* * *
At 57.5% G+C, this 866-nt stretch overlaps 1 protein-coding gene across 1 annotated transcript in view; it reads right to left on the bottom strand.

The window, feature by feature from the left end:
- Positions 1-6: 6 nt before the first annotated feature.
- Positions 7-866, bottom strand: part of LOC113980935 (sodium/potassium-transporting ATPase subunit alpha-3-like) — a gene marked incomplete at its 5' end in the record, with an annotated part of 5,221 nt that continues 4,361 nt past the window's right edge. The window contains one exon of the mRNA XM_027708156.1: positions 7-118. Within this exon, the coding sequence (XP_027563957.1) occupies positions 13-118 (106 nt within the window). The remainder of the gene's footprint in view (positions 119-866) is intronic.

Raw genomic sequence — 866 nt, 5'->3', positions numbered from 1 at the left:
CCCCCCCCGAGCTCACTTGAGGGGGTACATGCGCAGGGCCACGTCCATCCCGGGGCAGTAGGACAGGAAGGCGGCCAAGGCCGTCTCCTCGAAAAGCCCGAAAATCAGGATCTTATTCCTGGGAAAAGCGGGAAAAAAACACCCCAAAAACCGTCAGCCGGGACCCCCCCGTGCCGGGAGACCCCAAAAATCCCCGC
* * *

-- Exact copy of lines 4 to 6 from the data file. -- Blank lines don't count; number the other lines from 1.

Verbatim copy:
- Positions 7-866, bottom strand: part of LOC113980935 (sodium/potassium-transporting ATPase subunit alpha-3-like) — a gene marked incomplete at its 5' end in the record, with an annotated part of 5,221 nt that continues 4,361 nt past the window's right edge. The window contains one exon of the mRNA XM_027708156.1: positions 7-118. Within this exon, the coding sequence (XP_027563957.1) occupies positions 13-118 (106 nt within the window). The remainder of the gene's footprint in view (positions 119-866) is intronic.

Raw genomic sequence — 866 nt, 5'->3', positions numbered from 1 at the left:
CCCCCCCCGAGCTCACTTGAGGGGGTACATGCGCAGGGCCACGTCCATCCCGGGGCAGTAGGACAGGAAGGCGGCCAAGGCCGTCTCCTCGAAAAGCCCGAAAATCAGGATCTTATTCCTGGGAAAAGCGGGAAAAAAACACCCCAAAAACCGTCAGCCGGGACCCCCCCGTGCCGGGAGACCCCAAAAATCCCCGC